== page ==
Robert Joseph Turner
Investigates the interactions of a dynamic planet and society. Analyzes geographic variability and the human consequences of environmental phenomena such as climate, natural resources, natural hazards, and infectious diseases. Emphasizes the application of geographic tools and methods.
Generally speaking, geography is the study of people and place. The sub-title of this Environmental Geography course is Earth, Oceans and Climate. Accordingly, we will be examing the Earth's surface and atmosphere as a physical system. The primary content objective will be to learn about the natural processes that control climate variability over time and space. We will also be learning how to make and interpret maps and work with remote sensing data/images. This course will feature a blend of lecture, lab, and seminar type formats. All students will be presenting research in class and leading discussions on course readings.
Student learning goals
Characterize the earth processes important in controlling climate.
Assess the uncertainty of models used to predict climate change and evaluate the likelihood and severity of projected impacts on ecosystems and people.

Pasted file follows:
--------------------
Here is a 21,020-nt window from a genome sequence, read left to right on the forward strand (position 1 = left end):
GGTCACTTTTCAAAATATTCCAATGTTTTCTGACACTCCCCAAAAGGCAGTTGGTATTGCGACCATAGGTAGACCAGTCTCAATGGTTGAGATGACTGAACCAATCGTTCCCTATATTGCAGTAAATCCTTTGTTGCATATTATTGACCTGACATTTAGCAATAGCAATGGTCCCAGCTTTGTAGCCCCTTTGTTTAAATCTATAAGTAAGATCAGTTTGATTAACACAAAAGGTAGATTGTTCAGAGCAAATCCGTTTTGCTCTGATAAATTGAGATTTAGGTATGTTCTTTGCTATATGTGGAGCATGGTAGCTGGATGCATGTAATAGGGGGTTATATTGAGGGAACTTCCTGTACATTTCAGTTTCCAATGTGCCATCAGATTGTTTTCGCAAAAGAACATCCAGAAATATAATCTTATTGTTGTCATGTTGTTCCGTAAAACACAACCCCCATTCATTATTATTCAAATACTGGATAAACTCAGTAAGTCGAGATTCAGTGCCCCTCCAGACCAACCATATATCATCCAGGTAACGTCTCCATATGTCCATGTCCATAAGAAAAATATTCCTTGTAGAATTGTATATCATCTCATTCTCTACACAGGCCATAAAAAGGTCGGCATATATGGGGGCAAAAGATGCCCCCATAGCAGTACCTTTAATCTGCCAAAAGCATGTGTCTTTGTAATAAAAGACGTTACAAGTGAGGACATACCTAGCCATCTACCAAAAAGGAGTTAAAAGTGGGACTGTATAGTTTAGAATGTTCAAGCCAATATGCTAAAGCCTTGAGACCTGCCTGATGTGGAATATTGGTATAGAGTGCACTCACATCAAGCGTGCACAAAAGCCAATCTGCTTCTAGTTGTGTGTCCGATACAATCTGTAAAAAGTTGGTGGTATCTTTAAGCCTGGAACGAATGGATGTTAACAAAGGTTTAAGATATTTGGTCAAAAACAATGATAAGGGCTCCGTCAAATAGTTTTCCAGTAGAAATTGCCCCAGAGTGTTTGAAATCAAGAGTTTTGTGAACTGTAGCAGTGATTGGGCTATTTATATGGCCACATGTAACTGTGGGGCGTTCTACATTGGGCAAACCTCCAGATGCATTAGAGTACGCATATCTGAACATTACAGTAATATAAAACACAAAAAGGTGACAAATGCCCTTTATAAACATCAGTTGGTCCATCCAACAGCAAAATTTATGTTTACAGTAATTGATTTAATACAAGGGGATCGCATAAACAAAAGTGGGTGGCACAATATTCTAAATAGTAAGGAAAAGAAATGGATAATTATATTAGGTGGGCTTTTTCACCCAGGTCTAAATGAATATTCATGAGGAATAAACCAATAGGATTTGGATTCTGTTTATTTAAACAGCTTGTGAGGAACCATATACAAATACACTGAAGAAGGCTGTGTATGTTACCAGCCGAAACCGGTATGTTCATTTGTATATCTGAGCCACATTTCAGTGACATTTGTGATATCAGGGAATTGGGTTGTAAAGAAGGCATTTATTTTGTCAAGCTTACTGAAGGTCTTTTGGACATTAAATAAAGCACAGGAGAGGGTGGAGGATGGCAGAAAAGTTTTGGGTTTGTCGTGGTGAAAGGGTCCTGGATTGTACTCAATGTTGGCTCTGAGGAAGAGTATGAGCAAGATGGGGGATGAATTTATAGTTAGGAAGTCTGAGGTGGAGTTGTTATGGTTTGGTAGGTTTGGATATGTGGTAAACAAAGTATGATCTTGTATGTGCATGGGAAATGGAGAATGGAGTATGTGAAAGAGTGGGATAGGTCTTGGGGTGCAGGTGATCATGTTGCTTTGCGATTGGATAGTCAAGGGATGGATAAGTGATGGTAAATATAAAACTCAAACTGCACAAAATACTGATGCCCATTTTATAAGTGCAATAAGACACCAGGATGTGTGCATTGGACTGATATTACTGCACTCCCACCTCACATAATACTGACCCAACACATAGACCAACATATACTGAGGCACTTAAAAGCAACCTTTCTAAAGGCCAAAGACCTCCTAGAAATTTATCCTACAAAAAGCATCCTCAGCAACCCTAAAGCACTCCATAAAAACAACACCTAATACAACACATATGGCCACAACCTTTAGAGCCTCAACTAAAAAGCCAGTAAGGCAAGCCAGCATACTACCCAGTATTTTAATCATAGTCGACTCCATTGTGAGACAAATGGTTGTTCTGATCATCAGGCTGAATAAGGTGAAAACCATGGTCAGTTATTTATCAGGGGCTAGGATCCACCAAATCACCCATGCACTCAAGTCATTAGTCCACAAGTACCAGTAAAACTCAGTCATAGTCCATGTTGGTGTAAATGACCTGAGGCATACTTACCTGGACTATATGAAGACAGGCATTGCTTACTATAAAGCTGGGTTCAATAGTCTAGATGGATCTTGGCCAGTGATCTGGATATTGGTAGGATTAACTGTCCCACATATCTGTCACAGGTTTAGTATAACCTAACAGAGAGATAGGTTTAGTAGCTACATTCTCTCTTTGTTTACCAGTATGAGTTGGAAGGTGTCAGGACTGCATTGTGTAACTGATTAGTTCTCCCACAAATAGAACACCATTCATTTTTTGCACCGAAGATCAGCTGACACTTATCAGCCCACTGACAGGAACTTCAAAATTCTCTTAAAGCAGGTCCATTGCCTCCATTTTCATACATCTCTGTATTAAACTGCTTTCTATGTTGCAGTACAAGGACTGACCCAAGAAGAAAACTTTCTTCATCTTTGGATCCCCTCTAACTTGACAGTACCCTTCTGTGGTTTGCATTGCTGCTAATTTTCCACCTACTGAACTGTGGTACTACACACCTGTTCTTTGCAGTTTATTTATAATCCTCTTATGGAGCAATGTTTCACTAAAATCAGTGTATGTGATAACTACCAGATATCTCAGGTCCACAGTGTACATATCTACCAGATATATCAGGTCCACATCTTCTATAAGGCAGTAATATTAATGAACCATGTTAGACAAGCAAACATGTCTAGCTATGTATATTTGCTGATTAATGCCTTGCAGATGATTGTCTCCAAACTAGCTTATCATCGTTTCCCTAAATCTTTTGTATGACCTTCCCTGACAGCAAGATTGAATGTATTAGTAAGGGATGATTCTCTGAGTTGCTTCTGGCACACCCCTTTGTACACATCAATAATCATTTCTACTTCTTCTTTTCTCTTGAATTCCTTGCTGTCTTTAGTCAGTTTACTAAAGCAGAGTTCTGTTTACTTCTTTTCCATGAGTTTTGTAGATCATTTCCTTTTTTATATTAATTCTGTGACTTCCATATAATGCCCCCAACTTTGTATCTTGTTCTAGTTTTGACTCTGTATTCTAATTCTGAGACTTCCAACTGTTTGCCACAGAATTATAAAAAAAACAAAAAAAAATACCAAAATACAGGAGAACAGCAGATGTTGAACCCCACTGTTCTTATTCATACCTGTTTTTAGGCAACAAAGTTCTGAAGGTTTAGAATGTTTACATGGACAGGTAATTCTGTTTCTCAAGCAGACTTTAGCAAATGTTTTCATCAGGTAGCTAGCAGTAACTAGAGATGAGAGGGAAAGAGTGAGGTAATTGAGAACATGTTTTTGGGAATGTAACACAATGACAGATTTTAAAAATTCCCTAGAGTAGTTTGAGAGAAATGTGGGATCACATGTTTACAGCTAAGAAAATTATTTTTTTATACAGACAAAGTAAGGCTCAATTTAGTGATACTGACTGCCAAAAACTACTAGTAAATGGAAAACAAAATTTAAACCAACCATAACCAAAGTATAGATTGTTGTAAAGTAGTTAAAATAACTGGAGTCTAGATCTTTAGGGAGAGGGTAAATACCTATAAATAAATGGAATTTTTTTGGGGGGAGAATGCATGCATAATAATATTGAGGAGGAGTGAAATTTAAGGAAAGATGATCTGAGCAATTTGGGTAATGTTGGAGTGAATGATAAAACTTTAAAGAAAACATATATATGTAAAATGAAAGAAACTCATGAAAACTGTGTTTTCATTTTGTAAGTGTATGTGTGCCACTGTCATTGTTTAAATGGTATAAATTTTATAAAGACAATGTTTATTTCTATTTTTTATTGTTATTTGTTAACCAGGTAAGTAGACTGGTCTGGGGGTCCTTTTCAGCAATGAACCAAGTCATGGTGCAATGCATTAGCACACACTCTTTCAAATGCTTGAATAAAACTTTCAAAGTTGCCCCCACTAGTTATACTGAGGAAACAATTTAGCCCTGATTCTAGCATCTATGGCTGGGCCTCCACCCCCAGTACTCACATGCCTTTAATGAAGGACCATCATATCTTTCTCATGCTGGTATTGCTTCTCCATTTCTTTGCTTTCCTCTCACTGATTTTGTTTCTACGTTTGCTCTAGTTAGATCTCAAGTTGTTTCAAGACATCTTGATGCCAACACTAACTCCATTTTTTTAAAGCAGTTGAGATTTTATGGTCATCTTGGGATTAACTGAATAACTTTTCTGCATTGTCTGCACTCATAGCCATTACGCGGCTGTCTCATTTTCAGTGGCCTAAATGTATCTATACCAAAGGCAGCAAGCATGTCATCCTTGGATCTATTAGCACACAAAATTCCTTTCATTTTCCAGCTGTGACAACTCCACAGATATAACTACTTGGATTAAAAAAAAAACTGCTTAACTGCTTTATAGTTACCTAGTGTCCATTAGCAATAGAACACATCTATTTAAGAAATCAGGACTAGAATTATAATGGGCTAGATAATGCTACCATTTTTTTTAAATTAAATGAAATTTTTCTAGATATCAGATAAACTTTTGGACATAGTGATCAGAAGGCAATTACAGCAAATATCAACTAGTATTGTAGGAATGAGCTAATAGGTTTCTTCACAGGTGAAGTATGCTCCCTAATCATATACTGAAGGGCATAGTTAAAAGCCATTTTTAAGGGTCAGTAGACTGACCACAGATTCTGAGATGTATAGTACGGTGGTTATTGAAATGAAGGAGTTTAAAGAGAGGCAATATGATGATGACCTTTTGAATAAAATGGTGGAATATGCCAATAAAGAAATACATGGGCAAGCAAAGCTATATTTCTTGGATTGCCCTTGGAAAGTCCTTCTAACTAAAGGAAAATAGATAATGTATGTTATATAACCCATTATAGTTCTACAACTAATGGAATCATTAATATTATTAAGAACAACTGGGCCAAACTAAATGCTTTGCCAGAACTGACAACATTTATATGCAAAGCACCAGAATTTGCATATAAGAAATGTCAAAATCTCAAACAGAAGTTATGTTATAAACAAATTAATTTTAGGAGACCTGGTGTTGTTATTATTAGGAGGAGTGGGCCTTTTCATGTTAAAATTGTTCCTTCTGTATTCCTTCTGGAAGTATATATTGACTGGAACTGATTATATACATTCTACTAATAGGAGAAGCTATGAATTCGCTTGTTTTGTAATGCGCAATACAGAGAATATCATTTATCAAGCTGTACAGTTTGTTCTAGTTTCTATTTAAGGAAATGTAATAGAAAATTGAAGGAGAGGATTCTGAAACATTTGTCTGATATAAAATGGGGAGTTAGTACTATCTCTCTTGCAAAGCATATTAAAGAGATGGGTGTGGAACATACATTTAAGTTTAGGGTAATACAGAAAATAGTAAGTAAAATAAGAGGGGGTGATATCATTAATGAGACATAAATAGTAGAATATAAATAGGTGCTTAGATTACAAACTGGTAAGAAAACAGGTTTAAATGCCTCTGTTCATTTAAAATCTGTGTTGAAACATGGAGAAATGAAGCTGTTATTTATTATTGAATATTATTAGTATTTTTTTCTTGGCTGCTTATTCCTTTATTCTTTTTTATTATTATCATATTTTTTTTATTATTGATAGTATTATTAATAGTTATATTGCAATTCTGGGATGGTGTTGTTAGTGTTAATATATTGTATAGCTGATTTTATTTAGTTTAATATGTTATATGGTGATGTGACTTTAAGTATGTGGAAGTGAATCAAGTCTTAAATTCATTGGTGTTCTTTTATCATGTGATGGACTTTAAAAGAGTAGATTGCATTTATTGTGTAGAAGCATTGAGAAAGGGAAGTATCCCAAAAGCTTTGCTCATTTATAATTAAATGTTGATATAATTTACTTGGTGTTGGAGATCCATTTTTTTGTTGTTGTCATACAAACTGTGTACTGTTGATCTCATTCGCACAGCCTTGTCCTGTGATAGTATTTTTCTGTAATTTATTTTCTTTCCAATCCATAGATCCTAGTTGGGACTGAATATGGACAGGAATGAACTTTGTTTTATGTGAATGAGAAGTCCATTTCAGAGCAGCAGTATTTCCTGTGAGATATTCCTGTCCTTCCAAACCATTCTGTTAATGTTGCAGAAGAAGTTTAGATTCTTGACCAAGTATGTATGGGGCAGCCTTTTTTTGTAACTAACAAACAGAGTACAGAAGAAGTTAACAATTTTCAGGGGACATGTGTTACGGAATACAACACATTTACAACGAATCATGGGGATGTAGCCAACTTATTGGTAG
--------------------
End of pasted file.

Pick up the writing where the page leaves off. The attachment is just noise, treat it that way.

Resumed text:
Apply geographic techniques in the analysis of environmental variability. This will include becoming adept at reading, interpreting, and creating maps; reading and interpreting air photos; and reading, interpreting, and creating graphs and charts.
Articulate learning gains in critical thinking and quantitative reasoning.
Demonstrate facility in working with a partner in a research collaboration by producing quality work on time and in a professional manner.
Articulate how they have improved in their ability to conduct research, write abstracts, format a bibliography, and design a research poster.
General method of instruction
This course features frequent lab exercises where students apply geographic methods to analyze or predict environmental change and societal impacts. Students will work in collaboration with a partner to conduct the lab exercises and the course research project. Assigned readings will be accompanied by group discussions in class and online.
Have an interest in the planet and our relationship with it. Be prepared to interact in class.
Class assignments and grading
Assignments turned in for grades will mostly be based on individual effort, although group and partner work will frequently occur in class. Students will be required to do weekly reading assignments, participate in discussions, submit lab and homework assignments, and collaborate with a partner on the creation and presentation of a research poster.
Mechanisms for evaluating your learning and their relative weight in determining your grade will include homework/lab assignments (~35%), 2 exams (~25%), a research poster and presentation (~33%), and participation (~7%).